State officials plan to make the announcement during the Start with Privacy conference at the University of Washington, an event sponsored by the Office of Privacy and Data Protection and the university’s School of Law Technology Policy Lab. The one-day conference will focus on security, data policy and protections.
Chief Privacy Officer Alex Alben told Government Technology that the tool has undergone some refinements since its beta launch in late 2016, but is now largely ready to stand on its own.
When the Web-based application launched last year, Alben said at the time that the modeling resource was not so much an end-all legal authority for agencies as it was a starting point for the larger conversation around data use and constituent protections.
And while the platform may have changed here and there, his hope that agencies embrace “privacy by design” remain unaltered.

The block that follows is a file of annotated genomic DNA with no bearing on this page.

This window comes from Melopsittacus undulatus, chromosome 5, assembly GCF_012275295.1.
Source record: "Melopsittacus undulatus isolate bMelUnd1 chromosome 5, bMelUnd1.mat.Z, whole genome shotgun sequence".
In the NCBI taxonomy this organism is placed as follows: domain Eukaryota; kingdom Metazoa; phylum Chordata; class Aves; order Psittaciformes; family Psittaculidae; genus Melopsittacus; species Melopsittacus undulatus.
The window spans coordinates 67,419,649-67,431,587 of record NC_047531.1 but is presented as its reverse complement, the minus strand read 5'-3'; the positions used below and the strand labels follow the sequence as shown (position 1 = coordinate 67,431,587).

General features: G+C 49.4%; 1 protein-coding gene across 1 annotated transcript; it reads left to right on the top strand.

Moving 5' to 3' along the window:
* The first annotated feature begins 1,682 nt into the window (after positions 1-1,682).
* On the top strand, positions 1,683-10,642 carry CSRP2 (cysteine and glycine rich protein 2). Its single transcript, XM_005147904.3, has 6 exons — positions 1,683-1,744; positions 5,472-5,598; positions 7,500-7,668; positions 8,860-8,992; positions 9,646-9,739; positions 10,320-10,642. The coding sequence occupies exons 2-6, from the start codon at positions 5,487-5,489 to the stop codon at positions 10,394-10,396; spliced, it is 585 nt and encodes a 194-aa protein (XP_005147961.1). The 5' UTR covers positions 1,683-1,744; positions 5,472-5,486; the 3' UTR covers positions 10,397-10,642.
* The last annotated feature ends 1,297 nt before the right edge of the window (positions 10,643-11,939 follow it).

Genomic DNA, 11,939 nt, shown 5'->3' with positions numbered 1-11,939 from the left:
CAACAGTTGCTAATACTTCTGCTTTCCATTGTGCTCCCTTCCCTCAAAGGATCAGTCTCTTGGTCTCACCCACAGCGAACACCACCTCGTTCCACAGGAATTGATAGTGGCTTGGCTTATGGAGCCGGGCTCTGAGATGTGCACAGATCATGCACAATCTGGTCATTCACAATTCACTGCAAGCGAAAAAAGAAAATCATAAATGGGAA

“We start people along a path of thinking about the whole lifecycle of data, when they are designing a new service that uses citizens’ personal information,” he said.
The application is built around a four-step process, which requires an organization to select its reasons for using data (i.e., law enforcement, etc.), the types of information being leveraged (i.e., Social Security, gender, etc.) and the intended uses before being given results. The results tell the user where the program might run affront of state or federal laws.
“The state is never going to have 50 people working in the privacy office, so how do you scale a few people and their expertise across state government? You can only do that if you put the tools in the hands of people to do their own privacy work,” he said. “The first step of that is to understand what the privacy laws are that relate to whatever kind of service you are trying to create.”
To develop what Alben said he believes to be a first-of-its-kind government application, he employed the services of law students, who compiled a database of pertinent state laws.
Initial interest from other states and jurisdictions kicked off conversation about how to make the modeling platform available to those outside of Washington. To that end, Alben said the framework will eventually be open source and available to other organizations to build the privacy laws that apply to their states.